By Joseph Tsidulko
By Patrick Range McDonald
By David Futch
By Hillel Aron
By Dennis Romero
By Jill Stewart
By Dennis Romero
By Dennis Romero
For solace, and refuge, I’d sit with the chickens, sometimes in an old chair that I‘d brought for the occasion, sometimes for an hour or two, frozen like a statue. Sometimes it was just to gaze at the behavior of the day-old chicks lounging in fresh sawdust under a suspended gas heat lamp. The birds made little contact with me in their infancy; they confined themselves to the area of the heat. But as they feathered out, and chirping turned to clucking, Joe raised the lamp via a pulley, and the chickens ventured into an expanded terrain. I trained myself to sit in the chair, moving nothing but my eyes, and the chickens would approach, torn between apprehension and curiosity. One would peck at my shoelace, then another would imitate, until the first would take the brave jump to my knee, realize what it had done and run away. Then all would flee, stepping on each other, squawking in a farce staged by instinct until, following some leader, they would re-approach, this army of the doomed. They really couldn’t help themselves, being so inquisitive by nature. One on my knee, then two, one on my shoulder. At the end of an hour, I was covered in chickens, absolutely enchanted.
In the middle of Los Angeles, almost 40 years later, it all comes rushing back, triggered by the smell of chicken manure on my fingers. Even after washing my hands, I know I have been infected -- a kind of lunacy is now gnawing, growing, and there is nothing I can do to stop it.
When I see “fertile eggs” at the Mayfair Market, I immediately buy half a dozen, along with some sponges, a 25-watt bulb and a thermometer. I retrieve a shoebox from a closet. Yes, I am going to build an incubator in order to hatch my very own chickens.
“And what are you going to do with them after they hatch?” ask friends, colleagues and my perplexed wife. “Are we going to turn the apartment into a chicken farm? What about the furniture?”
These are foolish questions to ask anyone who is living in the moment.
After prodigious research on the conditions needed to hatch chickens, through Google.com and About.com, I place a quartet of eggs into my shoebox incubator. The temperature must remain stable at 100 degrees, but in my shoebox the temperature wobbles lethally, dropping at night to a frigid 90 degrees. I make a tiny adjustment, moving the eggs millimeters closer to the light bulb. The thermometer shoots up to 110, meaning that I have just cooked the little ones -- presuming there are little ones to cook. After repeated attempts over two a and a half weeks, I realize that the shoebox isn‘t working. I order a $20 incubator online and head back to the Mayfair. Still no luck. I go through 24 eggs over 10 weeks with no success.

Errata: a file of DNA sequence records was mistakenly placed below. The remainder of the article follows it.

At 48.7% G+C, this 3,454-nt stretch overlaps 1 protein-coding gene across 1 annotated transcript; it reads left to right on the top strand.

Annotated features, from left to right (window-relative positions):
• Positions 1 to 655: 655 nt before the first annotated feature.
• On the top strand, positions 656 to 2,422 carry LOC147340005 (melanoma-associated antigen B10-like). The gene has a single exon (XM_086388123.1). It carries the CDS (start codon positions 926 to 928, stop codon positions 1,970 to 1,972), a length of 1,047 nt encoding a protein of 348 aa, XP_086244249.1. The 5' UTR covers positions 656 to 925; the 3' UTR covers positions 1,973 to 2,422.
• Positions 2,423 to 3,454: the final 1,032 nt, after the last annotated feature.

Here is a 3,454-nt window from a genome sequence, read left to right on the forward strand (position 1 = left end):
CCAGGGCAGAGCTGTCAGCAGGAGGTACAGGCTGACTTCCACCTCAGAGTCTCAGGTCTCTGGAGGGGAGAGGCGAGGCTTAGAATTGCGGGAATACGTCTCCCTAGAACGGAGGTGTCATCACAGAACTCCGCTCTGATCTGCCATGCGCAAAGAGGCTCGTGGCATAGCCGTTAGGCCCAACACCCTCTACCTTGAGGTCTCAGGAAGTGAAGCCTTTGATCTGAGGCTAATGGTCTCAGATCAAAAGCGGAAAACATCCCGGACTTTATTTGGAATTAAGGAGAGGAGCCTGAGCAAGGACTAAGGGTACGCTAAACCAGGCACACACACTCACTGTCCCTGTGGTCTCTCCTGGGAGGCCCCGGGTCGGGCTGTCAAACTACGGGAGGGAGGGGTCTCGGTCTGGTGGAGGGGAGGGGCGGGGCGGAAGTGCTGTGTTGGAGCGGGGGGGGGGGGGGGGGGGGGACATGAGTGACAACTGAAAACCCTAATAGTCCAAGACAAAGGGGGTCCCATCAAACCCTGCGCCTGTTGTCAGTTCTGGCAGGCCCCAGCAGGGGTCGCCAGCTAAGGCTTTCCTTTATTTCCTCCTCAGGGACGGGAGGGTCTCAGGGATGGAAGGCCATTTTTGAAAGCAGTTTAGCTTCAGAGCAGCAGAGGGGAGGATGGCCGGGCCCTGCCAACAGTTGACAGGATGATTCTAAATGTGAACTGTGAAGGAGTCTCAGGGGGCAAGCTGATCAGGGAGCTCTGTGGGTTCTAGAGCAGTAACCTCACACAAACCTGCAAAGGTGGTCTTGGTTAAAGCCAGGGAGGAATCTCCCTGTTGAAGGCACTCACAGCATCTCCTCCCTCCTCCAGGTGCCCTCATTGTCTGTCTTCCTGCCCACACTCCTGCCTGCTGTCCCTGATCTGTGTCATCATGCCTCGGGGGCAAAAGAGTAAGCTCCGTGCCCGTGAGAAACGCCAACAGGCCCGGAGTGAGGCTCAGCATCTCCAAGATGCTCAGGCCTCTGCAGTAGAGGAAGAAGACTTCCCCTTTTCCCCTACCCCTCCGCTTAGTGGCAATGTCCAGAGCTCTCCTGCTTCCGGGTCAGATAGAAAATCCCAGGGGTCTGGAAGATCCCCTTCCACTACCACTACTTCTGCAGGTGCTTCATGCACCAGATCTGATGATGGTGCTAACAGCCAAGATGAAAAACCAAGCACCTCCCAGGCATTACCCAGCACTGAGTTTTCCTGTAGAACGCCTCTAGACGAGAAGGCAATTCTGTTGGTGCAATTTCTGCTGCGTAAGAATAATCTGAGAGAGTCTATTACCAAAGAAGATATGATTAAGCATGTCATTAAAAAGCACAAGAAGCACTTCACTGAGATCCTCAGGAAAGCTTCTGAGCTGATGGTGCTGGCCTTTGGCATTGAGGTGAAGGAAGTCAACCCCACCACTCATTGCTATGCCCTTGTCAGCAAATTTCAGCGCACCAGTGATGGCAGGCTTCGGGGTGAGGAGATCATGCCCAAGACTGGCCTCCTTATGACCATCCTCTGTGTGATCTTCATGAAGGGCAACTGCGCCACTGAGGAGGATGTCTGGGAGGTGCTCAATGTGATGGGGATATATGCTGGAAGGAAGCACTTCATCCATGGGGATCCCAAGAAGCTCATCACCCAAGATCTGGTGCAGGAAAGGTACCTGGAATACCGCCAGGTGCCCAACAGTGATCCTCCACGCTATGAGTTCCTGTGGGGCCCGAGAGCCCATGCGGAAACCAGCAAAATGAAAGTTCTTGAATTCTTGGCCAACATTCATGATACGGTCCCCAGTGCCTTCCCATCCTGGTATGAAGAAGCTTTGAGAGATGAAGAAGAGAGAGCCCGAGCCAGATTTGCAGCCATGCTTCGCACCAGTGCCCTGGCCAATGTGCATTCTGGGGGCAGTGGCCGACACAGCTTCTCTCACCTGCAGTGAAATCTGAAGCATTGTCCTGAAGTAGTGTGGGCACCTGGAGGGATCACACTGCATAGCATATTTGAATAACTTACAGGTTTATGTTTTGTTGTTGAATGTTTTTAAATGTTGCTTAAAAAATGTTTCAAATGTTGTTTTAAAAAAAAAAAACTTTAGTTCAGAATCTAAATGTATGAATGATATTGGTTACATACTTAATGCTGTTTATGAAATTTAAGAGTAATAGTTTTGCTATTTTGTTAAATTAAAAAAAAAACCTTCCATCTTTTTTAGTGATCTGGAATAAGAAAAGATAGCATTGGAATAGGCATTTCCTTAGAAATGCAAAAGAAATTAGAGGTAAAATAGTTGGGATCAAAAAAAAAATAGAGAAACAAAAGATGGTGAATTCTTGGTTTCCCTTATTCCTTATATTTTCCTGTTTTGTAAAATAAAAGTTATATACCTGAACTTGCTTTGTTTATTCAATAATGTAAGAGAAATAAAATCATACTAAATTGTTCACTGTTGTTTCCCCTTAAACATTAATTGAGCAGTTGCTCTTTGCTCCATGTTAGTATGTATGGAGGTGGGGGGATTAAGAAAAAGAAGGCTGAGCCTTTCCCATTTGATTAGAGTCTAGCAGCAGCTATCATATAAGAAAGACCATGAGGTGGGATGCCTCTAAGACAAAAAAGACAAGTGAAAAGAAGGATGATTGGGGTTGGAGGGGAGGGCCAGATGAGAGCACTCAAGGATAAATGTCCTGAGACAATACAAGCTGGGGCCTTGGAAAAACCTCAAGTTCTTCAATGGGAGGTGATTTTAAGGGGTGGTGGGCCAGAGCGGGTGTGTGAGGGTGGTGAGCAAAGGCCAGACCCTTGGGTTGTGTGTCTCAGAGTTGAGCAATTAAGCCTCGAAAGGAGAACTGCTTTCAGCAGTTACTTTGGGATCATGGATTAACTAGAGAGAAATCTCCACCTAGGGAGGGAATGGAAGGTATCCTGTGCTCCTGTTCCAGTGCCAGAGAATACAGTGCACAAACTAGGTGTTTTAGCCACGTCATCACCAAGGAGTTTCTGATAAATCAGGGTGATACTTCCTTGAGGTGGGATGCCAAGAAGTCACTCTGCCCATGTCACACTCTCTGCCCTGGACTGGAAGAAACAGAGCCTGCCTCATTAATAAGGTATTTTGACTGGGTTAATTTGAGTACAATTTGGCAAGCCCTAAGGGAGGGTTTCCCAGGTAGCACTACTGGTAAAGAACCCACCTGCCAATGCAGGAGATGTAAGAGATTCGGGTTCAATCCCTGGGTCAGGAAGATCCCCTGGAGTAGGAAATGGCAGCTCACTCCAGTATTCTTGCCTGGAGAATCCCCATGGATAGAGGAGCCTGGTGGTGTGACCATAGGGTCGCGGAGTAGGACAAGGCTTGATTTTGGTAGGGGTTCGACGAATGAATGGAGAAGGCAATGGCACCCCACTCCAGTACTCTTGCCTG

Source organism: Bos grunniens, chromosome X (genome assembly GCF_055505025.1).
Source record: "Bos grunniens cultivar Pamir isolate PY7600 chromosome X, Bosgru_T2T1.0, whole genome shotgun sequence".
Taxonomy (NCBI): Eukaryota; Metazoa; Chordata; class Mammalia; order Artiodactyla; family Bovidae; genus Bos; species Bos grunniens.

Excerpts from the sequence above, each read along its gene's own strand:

Then, one morning at the Hollywood Farmers Market, I meet Ken, a gentle, bearded fellow with a slight potbelly held in by an apron. Ken operates two stalls, one for knife sharpening and the other for eggs. One bin is marked “fertile eggs.” I say that I’d like some of his eggs and tell him of my plight.
“You can‘t use these eggs to hatch,” Ken explains. “And for sure, not from the grocery store. They’re bumped around too much.” Then he rolls two eggs into each other so that they tap, ever so lightly. “See that? If there‘s an embryo in there, it’s all over. They have to be held reeaaal delicate. You want hatching eggs, come up to my farm.”
He gives me a business card with the address of his farm, a mere 20 minutes away in semirural Van Nuys. I drive out there with my teenage stepdaughter, Sasha, to a large one-story stucco house, a chained fence across the driveway, and a dusty front yard with kids and dogs playing in a mound of dirt. There is no way in but to hop the wall, and I‘m not about to do that. As he later told me, Ken has barricaded his property after being raided by the LAPD, the Department of Building and Safety, and the Health Department after a neighbor’s complaint about his 3,000 critters -- chickens, rheas, goats, pigeons -- and the buses that he collects and stores on his property. The expression he uses most frequently is “violating your civil rights.”
The centuries-old American confrontation between the country and the city has now been replaced by equally hostile feelings between the country and the suburbs. It‘s always about neighbors. The farm and the city are now at a more exotic distance from each other, separated by the ’burbs, allowing for a greater measure of appreciation than when they rubbed up against each other -- in geography as well as in attitude. Raising chickens in the suburbs is considered deranged, whereas raising chickens in the city is merely eccentric -- that‘s the difference.
Ken sees me and comes out with an egg carton. Six eggs, six bucks. “What breed are they?” I ask. “No idea,” he says. “Mutts . . . Anything could come out of these.”